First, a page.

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Good morning

I have some papers to correct, and as I am alone at home I can't talk to other teachers.
Here is my question :
In an exercise about tenses, I have come upon this sentence :

"These days, a lot of immigrants (to come) from Asia.

Obviously, the tense to use is the PRESENT SIMPLE. That's what a colleague told me on the phone. However, I have some doubts. Can't we write "ARE COMING", since there is "these days", when we want to insist on the fact that there are really so many Asian immigrants "presently", "now"..... ?

Thank you for your kind answers
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In an exercise about tenses, I have come upon this sentence :

"These days, a lot of immigrants (to come) from Asia.

Obviously, the tense to use is the PRESENT SIMPLE. That's what a colleague told me on the phone. However, I have some doubts. Can't we write "ARE COMING", since there is "these days", when we want to insist on the fact that there are really so many Asian immigrants "presently", "now"..... ?

JTT: It's not completely out of the question, Vance but it's not the most natural for ENLs and since we rule the language, well, ya just gotta fall in step if ya wanna be with the natural crowd.Emotion: smile

The fundamental difference between '__ing' and present simple is that 'ing' relates to a near future [not the case here] or a contained present. "contained' means that it doesn't venture too far from the feeling of 'now'.

When something gets to be a commonality, a scheduled thing, a routine thing, then we tend to switch to the present simple. "these days" tends to make it sound like it is a common thing, so the present simple would be the best. If we used a near synonym, 'recently', then

... a lot of immigrants have been coming from Asia.

would be in order.

For 'ing' to be used in a natural manner, the time frame would have to be squeezed a bit and limited in nature.

For example;

A lot of immigrants from Asia are coming in the next week because of the civil unrest in ...
Couldn't the -ing present be used as it is in:
"I'm presently writing a book about tulips"
It would look fine to me...
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Yes, you sure could, Pieanne. 'presently' is a near equivalent of 'now'. Granted, the writing of a book often takes a considerable period of time but this particular form would be very very unlikely to shift into the present simple;

*I write a book about tulips.??
My point was:
"These days, a lot of immigrants from Asia are coming in because of the ..." sounds fine to me.
You seem to be right Pieanne, the problem with this exercise is that all the sentences of this exercise are without a context.
one more serious example : "Mario (to live) in Houston for two months."
The present perfect is expected from the students.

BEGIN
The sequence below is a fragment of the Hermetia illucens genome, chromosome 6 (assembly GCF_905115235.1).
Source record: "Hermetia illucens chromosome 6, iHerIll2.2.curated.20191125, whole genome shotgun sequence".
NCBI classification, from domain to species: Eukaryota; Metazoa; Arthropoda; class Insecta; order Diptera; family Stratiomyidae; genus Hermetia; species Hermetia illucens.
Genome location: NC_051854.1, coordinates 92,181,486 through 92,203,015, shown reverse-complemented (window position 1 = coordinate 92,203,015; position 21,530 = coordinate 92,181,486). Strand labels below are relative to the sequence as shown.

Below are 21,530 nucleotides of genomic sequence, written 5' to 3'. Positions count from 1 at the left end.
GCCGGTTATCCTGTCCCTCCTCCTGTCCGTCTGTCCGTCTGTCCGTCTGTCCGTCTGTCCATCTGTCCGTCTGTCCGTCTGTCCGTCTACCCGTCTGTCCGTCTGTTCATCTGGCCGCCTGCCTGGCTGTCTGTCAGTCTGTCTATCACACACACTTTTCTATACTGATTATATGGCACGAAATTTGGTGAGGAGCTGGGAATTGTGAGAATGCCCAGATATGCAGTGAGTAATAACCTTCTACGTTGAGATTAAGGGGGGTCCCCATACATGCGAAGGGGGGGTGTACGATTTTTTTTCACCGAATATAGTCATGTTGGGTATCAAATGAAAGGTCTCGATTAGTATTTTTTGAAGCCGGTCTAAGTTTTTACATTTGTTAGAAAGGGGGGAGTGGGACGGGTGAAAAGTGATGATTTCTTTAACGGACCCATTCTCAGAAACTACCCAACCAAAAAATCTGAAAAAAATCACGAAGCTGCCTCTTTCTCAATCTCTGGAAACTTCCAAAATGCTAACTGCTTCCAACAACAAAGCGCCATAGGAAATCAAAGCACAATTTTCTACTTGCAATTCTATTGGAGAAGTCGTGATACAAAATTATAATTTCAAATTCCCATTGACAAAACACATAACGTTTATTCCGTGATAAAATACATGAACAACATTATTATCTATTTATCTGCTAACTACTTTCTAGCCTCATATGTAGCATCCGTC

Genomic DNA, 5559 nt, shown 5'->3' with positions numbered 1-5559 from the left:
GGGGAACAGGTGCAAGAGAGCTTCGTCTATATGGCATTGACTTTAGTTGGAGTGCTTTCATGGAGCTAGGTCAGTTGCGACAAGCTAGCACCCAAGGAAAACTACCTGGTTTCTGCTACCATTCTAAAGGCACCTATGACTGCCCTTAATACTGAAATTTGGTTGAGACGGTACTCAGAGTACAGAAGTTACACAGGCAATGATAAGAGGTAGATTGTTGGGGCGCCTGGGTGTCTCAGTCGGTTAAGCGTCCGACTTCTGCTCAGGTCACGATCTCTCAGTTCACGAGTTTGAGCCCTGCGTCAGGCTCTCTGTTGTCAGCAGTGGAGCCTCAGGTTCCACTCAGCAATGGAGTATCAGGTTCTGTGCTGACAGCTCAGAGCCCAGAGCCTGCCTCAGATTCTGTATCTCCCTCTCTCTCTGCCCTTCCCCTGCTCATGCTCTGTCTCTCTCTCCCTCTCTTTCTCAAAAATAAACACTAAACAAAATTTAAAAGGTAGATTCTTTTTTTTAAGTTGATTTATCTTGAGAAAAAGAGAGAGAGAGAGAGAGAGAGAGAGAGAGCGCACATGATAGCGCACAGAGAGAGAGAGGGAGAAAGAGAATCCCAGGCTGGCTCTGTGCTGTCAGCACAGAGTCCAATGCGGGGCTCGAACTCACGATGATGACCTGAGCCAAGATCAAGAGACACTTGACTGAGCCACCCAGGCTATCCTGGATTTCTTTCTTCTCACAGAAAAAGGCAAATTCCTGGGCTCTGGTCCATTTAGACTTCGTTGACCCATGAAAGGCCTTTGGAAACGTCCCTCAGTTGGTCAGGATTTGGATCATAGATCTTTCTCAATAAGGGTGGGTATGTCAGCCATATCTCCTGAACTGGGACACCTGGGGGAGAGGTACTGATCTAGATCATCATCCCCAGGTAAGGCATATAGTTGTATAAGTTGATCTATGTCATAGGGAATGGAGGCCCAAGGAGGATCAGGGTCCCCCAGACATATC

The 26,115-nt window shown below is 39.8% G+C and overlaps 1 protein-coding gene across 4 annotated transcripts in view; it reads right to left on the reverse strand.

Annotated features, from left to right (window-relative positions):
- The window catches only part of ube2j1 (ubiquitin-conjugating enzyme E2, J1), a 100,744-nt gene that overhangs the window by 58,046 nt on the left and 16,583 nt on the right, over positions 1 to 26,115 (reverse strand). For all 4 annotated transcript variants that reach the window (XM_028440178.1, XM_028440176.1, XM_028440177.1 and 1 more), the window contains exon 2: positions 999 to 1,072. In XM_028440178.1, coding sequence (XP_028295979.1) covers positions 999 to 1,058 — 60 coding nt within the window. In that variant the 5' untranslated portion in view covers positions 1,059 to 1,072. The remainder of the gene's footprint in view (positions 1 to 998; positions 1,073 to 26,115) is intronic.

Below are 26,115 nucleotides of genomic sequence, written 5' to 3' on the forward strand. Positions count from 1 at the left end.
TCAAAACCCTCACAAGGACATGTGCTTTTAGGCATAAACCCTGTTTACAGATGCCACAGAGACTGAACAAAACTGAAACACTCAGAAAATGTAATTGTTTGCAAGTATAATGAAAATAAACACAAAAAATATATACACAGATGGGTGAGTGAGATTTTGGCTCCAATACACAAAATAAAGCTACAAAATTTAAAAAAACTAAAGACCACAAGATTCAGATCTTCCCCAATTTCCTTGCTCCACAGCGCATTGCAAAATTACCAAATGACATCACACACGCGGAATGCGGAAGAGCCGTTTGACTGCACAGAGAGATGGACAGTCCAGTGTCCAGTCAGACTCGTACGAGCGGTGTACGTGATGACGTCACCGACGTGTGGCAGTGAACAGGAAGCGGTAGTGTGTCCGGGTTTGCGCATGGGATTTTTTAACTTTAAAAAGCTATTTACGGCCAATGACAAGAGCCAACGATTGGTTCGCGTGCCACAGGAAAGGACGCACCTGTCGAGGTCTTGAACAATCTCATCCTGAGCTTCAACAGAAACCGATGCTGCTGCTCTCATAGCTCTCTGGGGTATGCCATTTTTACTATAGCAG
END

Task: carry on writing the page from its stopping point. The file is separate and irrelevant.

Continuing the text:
But, when I find a past simple I considere it correct, because the one who built up the sentences was not precise enough.
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That's right, you always need context in English...

Mario (to live) in Houston for two months

Mario has lived in Houston for 2 months.
Mario has been living in Houston for 2 months (more common with stative verbs).
Mario lived in Houston for 2 months before moving to New York
Mario had lived in Houston for 2 months before he moved to New York.
Hello Vance

1. These days, a lot of immigrants (to come) from Asia.

I find a slight ambiguity here between a) 'come from = originate in' and b) 'come from = arrive from'.

If a), I would say 'present simple':

2. Nowadays, most NHS dentists come from South Africa.

If b), I would say 'present progressive':

3. These days, many more immigrants are coming into the country from Mozambique and Madagascar.

MrP
Pieanne wrote:

My point was:
"These days, a lot of immigrants from Asia are coming in because of the ..." sounds fine to me.

JTT: I initially wrote more in my reply to you, PA but I erased it. The reason; I was really knackered and that is not the best time to try and think about complex language issues. I'm glad you didn't just let it drop.

Grammar isn't the only thing that determines word choice. In fact, choosing certain words can tend to make us choose certain forms. Register also plays a part. Let me suggest that the simple addition of "in" in your semtence changes the register enough to make your example natural.

When we use synonyms, in order to give some effect to language, we often change the verb structure to match that 'effect'. For an example, let's use the verb 'flood'.

*These days, a lot of immigrants flood in from Asia. ??

This is at best, highly unusual, if not ungrammatical. But a shift to the present progressive,

These days, a lot of immigrants are flooding in from Asia.

makes the sentence much more natural. The shift to the progressive matches the verb choice. The speaker wants more immediacy, more "nowness".

As I mentioned in my first response on this, sometimes the choice isn't absolute but there is a tendency for ENLs to go one way more so than the other, again depending on what variables are included.

I hope this has now helped you see what you must have thought was a huge discrepancy.
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